Bitcoin Sells Off on Bearish Sentiment, Yellen Worries

The sell-off also led to major corrections for other cryptocurrencies including ether, stellar, xrp and chainlink.

AccessTimeIconJan 20, 2021 at 7:23 p.m. UTC
Updated Sep 14, 2021 at 10:59 a.m. UTC

Bitcoin’s price slumped by around 5.6% in the past 24 hours thanks to some Asian traders taking a short-term bearish view and concerns the new Biden administration in the U.S. will seek to put a damper on cryptocurrency use.

Profit-taking occurred in the spot market during Asian market hours after bitcoin failed to consolidate around the record high of $40,000 in the past week. In the derivatives markets, short positions grew, led by institutions and large bitcoin holders known as whales. 

Data from Skew shows bitcoin's perpetual swaps funding on major derivatives exchanges, a proxy for the cost of maintaining a long position in the derivatives market, dropped today, an implication that the demand for oriented trades has decreased.

A weekly chart of perpetual swaps funding on major derivatives exchanges.
A weekly chart of perpetual swaps funding on major derivatives exchanges.

At press time, bitcoin traded at $35,008.58, according to CoinDesk 20 data. 

The sell-off also led to major corrections for other cryptocurrencies on the CoinDesk 20, including ether, stellar, xrp and chainlink.

Despite some long-term positive view that bitcoin’s price could reach as high as $100,000, analysts and traders told CoinDesk that large bitcoin holders have become more bearish in the short term, especially after ether, the second-largest cryptocurrency by market cap reached a new all-time high on Tuesday.

“The sentiment in Asia at least has been very bearish in the short term, after they saw the retail side is getting too bullish, ” Alex Zuo, vice president of China-based crypto wallet Cobo, told CoinDesk. He said the recent price surge in alternative cryptocurrencies reflects increased interest from retail investors, who usually tend to react to price volatility more significantly.

As a result, institutions and bitcoin whales are less inclined to put fresh capital into the market. Zuo said. Instead, they are either taking profits by selling on the spot market or executing arbitrate trades by shorting the spot market.

Data from on-chain analytics firm CryptoQuant also indicates there is selling pressure on the spot market. The whale ratio on exchanges, which measures the relative size of the top 10 inflows to total inflows for all exchanges, has gone up since last week to above 0.85, meaning that more large bitcoin holders are depositing bitcoin on exchanges. That is considered a sell signal because it could mean large holders of bitcoin are looking to unload their inventory to the market.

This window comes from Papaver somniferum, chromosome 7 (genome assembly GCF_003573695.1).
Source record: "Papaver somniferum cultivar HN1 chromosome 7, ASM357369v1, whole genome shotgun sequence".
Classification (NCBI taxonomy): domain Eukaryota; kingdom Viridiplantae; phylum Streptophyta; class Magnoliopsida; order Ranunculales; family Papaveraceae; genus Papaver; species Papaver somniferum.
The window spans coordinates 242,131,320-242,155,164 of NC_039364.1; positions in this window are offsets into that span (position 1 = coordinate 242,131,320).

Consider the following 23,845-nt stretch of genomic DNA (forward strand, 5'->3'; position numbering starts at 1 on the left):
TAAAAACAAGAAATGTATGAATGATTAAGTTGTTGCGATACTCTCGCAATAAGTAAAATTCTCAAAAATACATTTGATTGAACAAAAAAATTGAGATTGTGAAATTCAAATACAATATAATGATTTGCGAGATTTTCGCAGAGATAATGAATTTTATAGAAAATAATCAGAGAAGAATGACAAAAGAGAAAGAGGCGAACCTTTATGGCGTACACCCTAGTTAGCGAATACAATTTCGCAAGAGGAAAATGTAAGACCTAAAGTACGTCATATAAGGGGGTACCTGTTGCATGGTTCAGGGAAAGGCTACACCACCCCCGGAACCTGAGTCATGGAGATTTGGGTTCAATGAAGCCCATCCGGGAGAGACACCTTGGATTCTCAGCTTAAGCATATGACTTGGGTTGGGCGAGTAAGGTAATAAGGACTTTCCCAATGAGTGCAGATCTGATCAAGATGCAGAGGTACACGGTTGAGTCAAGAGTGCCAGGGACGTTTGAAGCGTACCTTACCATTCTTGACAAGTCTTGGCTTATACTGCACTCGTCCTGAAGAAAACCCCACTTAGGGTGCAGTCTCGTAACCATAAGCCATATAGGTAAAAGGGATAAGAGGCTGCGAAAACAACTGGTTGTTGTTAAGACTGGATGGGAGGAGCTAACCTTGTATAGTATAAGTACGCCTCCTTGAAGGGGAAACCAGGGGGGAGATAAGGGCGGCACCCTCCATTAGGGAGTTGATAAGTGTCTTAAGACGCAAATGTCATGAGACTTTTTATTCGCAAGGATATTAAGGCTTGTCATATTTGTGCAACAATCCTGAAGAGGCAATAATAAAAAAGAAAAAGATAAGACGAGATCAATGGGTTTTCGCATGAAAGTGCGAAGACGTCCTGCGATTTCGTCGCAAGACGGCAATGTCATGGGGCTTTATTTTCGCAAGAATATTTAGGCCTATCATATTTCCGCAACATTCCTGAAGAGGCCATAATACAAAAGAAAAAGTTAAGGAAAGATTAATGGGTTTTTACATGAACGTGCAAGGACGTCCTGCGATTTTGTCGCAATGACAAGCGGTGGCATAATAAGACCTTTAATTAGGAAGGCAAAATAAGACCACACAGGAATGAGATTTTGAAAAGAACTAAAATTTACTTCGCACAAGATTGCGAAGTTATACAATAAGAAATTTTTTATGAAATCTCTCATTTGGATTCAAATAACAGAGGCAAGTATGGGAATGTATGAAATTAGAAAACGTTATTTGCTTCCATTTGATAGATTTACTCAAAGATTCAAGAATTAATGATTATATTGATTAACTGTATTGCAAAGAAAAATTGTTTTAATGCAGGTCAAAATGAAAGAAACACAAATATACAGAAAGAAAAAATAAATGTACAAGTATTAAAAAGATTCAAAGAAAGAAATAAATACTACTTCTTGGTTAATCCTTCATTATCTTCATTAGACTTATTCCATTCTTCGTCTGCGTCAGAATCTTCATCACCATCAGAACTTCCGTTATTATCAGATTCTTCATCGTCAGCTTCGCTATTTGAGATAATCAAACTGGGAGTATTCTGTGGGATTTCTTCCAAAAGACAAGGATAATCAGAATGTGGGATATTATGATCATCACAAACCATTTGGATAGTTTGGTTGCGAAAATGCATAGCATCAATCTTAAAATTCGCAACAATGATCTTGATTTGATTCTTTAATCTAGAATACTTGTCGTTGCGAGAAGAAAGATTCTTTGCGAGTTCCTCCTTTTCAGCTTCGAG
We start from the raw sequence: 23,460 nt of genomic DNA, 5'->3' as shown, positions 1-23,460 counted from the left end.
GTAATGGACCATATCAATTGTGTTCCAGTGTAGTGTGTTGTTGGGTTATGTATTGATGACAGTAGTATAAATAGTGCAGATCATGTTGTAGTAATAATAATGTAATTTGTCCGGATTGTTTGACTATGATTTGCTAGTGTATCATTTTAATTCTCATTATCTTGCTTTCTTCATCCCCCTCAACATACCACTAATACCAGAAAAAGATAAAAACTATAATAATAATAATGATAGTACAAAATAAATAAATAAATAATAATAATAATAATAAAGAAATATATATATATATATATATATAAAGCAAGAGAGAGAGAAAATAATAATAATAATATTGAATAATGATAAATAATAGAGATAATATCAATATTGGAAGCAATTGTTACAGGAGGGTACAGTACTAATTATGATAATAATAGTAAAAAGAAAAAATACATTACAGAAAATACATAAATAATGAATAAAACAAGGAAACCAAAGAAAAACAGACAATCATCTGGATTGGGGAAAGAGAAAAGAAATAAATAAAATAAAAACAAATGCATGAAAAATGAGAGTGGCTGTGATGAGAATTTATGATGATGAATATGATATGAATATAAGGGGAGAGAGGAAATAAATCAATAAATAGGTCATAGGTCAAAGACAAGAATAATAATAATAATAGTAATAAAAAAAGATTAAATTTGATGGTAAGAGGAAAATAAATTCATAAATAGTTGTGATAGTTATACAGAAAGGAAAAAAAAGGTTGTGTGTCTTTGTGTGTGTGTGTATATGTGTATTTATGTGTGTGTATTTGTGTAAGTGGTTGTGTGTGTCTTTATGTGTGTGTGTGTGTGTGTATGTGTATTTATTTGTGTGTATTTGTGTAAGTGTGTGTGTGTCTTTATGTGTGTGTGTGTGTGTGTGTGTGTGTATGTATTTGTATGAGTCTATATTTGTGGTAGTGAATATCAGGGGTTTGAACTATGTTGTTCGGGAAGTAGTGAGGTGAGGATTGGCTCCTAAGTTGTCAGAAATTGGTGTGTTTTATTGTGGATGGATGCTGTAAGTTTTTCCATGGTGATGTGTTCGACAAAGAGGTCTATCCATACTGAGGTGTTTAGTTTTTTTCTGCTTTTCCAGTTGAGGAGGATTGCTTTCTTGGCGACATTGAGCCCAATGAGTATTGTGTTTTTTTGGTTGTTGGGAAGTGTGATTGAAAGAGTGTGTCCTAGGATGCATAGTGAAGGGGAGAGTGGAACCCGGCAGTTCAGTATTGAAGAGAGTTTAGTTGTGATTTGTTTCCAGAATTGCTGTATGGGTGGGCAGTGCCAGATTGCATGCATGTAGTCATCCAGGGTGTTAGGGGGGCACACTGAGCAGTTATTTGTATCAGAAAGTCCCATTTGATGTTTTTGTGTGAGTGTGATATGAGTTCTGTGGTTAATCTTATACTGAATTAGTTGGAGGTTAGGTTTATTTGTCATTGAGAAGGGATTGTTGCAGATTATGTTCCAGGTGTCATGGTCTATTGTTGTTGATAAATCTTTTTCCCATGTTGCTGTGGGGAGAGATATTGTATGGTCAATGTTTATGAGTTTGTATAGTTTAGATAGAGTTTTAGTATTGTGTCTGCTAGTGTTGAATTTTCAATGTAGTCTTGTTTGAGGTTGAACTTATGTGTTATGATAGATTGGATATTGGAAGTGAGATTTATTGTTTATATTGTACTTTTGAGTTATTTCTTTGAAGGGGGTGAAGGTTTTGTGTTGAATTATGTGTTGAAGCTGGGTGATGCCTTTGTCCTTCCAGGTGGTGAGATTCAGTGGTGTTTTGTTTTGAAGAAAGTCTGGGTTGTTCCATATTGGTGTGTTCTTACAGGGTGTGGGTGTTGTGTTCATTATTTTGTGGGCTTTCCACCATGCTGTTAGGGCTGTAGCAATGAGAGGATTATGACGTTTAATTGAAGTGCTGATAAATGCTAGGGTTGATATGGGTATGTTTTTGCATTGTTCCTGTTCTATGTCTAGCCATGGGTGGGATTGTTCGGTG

What’s keeping prices from falling drastically, according to CryptoQuant’s company’s chief executive, is the unloaded bitcoins are being snapped up by buyers on one particular exchange.

The whale ratio on exchanges has gone up this week.
The whale ratio on exchanges has gone up this week.

“If we wouldn’t see any significant buying pressure from Coinbase Pro, I think bitcoin would be bearish,” Ki Young Ju, CryptoQuant’s CEO said in a tweet.

Ki told CoinDesk one indicator to watch is bitcoin outflow from Coinbase, usually a metric that implies an institution’s bitcoin purchase via over-the-counter desks. Once significant bitcoin outflows from Coinbase take place, bitcoin’s price could recover and even go up as high as $100,000, he said.

In the derivative market, the at-the-money implied volatility has dropped sharply since it peaked earlier this month, according to data site Skew. The indicator shows investors’ expectation of how turbulent prices will be over the next month; a drop usually leads to a cheap cost on options contracts.


“Bitcoin put buying over the last several days is finally taking its toll on the market, while at-the-money implied volatility has dropped significantly since peaking earlier in the month,” Denis Vinokourov, head of research at the London-based prime brokerage Bequant, said. “However, call selling has been the dominant play today and there is still a huge amount of open interest in end of the month contracts at the $52,000 mark, which should ease any concerns the bulls may have.”

The declining premium of Grayscale’s Bitcoin Trust versus its net asset value is another negative sign indicating more selling pressure than buying, Cobo’s Zuo added. The premium dropped to 8.66% on Tuesday from a December high at 40.18%. Grayscale is owned by Digital Currency Group (DCG), which also owns CoinDesk.

Another possible cause for the decline is U.S. Treasury Secretary nominee Janet Yellen, who made negative comments about bitcoin and other cryptocurrencies during her confirmation hearing on Tuesday.

During the hearing, Yellen suggested President Joe Biden’s administration could look at how to curtail the use of bitcoin and other cryptocurrencies in financing criminal activity, including terrorism.

“There is no doubt that the incoming [Biden’s] regime will focus on consumer protection more than the previous one, which means more enforcement actions, tightening rules and aspiring for greater control over the markets,” Guy Hirsch, managing director for U.S. at eToro, said. “If the regulators take an aggressive stance against bitcoin, we could enter a prolonged bearish run.”


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